And I guessed right because that’s what happened. He put together the Plastic One Band and showed up and did that album (Live Peace in Toronto) which is gold hanging on my wall. It said, “Get your matches ready. The Plastic Ono Band” and then John Lennon comes down and Eric Clapton, and John says “blah-blah” and goes right into “Money”, the old Barrett Strong hit. At the end of it I fell off the stage drunk — “Kim, you’re always on the wrong mic!” – and off I run – that’s on the album, the vinyl record end.

Then the next act on were the Doors. Too bad someone didn’t photograph John Lennon and Jim Morrison together. You never think about those guys standing on the same stage together. Think about that for a poster, the two of them. Chuck Berry decided that he would jump on stage [with the Doors] and Jim Morrison had to stop the show and say, “Chuck, you never let kids jam with you, so I’m not gonna let you jam with me and my band. Get off my stage. Be nicer to young musicians and this won’t happen again!” And then they continued and Chuck Berry was admonished for not ever jamming with everybody.


So he just left with his tail between his legs, presumably.


He did. It was quite a time and that was that. By then it was the fall of ’69 and I was ready to go onto the next adventure.


One thing you mentioned, if I could backtrack to Toronto for a second, is that you had a conversation backstage with Lennon about the Beatles?


It was the next day in the rent-a-house of the owner of Eaton’s department stores and who financed the whole thing. Eric Clapton said, “John, Yoko, Kim’s here!”

And Lennon said, “Fowley” — not Kim Carnes, not Novak, but Fowley. So in the world of Kims there was only one in John Lennon’s life and it was Kim Fowley. Well, I’d met him two other times anyway, once with Pet Sounds (see earlier in story) and I also met him in ’64 with the rest of the Beatles and PJ Proby and I were hanging out at the Adlib Club. So this was the third time I’d ran into him.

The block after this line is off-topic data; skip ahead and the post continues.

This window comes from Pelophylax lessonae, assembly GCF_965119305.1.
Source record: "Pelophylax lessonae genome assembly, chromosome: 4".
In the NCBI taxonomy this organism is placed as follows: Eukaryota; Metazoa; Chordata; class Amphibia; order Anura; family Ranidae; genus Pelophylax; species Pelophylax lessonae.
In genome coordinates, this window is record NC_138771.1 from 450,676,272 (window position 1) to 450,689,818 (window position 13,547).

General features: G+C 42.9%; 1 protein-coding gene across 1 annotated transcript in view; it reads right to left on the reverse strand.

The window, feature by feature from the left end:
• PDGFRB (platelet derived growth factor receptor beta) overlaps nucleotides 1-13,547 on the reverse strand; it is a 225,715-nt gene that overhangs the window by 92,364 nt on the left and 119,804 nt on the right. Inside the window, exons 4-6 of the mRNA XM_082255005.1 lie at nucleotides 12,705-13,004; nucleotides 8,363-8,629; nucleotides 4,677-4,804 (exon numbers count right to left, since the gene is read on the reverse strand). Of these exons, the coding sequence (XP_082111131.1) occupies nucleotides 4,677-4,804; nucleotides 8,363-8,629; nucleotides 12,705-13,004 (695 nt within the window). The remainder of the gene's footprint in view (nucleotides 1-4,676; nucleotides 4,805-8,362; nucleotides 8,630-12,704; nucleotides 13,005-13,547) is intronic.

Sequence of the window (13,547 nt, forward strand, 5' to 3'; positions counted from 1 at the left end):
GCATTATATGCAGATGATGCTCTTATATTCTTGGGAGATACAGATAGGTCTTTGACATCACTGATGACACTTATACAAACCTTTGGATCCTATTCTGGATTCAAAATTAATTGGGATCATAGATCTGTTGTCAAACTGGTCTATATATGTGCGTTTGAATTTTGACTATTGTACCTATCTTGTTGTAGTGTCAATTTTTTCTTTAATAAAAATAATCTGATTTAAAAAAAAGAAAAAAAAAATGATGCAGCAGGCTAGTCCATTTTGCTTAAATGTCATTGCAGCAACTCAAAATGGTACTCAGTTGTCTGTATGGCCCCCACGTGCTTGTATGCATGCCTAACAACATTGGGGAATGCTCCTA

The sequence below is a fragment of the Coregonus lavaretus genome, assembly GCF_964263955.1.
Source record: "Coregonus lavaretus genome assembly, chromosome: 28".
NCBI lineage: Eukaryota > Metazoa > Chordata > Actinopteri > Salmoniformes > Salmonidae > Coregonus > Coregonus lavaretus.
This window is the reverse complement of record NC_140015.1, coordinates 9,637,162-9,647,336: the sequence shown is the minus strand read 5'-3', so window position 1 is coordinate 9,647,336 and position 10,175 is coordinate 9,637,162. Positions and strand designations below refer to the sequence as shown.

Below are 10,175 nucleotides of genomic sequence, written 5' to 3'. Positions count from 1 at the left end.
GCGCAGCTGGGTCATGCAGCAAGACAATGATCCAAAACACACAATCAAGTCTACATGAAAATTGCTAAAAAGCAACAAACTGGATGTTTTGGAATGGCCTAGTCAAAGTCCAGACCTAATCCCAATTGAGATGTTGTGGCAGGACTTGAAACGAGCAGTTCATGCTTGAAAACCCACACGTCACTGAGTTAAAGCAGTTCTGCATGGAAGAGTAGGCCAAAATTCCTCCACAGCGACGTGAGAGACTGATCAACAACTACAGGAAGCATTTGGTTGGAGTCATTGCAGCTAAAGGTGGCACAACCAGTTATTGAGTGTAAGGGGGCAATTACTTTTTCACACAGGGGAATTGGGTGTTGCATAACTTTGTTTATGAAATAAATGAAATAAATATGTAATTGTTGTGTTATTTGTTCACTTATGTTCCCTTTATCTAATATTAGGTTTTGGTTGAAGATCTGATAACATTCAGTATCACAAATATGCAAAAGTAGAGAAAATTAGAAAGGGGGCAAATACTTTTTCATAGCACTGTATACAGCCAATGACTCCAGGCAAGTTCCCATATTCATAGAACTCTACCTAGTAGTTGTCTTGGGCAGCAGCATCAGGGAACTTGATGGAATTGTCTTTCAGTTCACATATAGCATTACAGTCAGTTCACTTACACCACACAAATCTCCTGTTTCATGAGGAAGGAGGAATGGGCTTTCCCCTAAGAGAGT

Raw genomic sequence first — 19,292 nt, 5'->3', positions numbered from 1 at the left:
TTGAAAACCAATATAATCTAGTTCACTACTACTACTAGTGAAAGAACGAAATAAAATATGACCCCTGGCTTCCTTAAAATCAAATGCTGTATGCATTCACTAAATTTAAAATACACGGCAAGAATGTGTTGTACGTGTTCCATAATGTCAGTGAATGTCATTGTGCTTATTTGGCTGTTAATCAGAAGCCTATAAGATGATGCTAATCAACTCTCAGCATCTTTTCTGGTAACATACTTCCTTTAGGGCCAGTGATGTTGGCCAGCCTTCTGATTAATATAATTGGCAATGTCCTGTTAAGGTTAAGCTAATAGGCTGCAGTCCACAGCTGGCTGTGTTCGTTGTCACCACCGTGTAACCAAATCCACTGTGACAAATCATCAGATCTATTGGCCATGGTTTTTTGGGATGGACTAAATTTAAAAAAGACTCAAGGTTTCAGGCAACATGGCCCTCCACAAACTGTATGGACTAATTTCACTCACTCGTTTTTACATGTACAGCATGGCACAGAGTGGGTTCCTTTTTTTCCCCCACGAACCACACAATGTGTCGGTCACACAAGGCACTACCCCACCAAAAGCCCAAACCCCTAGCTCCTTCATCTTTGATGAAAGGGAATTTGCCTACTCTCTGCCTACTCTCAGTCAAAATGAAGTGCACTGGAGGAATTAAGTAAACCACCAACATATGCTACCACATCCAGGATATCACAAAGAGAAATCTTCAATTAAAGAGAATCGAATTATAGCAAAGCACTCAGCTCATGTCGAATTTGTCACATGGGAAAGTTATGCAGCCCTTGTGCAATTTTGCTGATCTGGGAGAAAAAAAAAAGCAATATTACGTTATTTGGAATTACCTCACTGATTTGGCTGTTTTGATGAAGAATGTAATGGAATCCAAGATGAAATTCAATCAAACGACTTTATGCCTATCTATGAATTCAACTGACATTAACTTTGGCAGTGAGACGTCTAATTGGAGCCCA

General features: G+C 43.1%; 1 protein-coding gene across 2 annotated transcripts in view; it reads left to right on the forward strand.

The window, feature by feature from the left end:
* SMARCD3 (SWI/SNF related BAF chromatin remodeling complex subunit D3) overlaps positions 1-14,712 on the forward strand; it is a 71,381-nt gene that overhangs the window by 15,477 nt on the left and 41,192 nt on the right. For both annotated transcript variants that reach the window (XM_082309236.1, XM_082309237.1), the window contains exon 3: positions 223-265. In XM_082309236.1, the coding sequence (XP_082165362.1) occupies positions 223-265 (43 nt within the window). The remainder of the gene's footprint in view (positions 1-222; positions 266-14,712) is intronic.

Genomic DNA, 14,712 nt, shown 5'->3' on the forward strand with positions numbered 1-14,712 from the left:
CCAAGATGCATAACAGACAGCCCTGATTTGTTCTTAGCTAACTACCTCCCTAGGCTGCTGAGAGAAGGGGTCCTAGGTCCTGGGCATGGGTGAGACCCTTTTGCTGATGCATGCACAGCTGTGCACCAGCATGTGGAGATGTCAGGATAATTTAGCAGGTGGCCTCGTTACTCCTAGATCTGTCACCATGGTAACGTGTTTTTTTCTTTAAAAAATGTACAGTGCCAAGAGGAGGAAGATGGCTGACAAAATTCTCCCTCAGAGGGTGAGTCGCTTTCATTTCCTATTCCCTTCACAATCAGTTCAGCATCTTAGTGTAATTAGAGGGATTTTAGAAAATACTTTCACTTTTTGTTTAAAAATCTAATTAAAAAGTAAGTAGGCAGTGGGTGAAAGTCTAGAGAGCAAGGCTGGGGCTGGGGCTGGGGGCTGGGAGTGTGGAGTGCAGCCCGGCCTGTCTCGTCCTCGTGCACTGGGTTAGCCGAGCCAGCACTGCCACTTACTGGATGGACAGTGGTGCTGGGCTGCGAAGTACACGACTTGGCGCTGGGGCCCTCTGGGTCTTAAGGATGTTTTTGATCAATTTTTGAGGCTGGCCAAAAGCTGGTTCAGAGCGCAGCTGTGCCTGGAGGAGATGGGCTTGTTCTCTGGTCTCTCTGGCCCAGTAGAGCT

“Hey John.”

“Hey Kim. Thank you very much for introducing me last night. I was very…” — not mortified but uncomfortable up there — a word between mortified and uncomfortable that explained the first time he ever been in any other band but the Beatles or a derivative of the Beatles – Johnny & the Moondogs or whatever – and suddenly to go on stage without ‘those guys’ must have been really something. We talked about how that worked, and the matches and cigarette lighters and light illuminating darkness and that took us into religious pageantry and blah-blah-blah.

And then I said, “Let me ask you a question.” Because I had to ask the question. I had asked the same question to Bob Dylan: “What is your secret?” In the ’60s I would ask everybody I met what their gimmick was, because I wanted to know. And I was a guy who had enough records by then that I could ask the question, as opposed to a version of you asking the question. “So, John, what was the secret of the Beatles?”

He said, “Very easy. May I illustrate it with a song? You ever hear ‘Why Don’t We Do It In the Road’ by the Beatles?”

“Yeah, I’ve heard it.”

“That was our message to Canned Heat, because we didn’t think they had enough humor, so it was basically taking the idea of a Canned Heat song and doing it with more humor.” And he said, “The Beatles stopped being a group when we stopped trying to upgrade and rewrite and reinterpret and reinvent our favorite records of the moment.”

What a great answer! That answer was never given in any of all the books I’ve heard about. The wives are blamed, the death of Brian Epstein is blamed, but no one ever says, “All we were ever doing was listening to records and taking them to the next level, and when we stopped listening to music and making it better we stopped being a group.” In so many words, that is what he said. And that was his answer and there was no more discussion, because John Lennon in the three times I met him was as quiet a person as John Entwistle is on stage and in public. This is a quiet guy. Lyrically he was a wild, impassioned guy, but in public he was a John Entwistle non-personality guy. Very quietly spoken.

And the other quiet guy was Bob Dylan, and when I met Bob Dylan and asked, “So what’s the story here?” He said, “I ask questions and tell stories and that’s it.” OK. So the thing about Lennon and Dylan is they had one sentence answers.

I asked Brian Wilson. Back in ’63 he was using Gold Star and I was doing the Murmaids there, and one day he came in the studio. I said, “Hi. Let me ask you a question. What’s your gimmick?”

He said, “Very easy. Twelve months a year. I write about the calendar.”

“What about it?”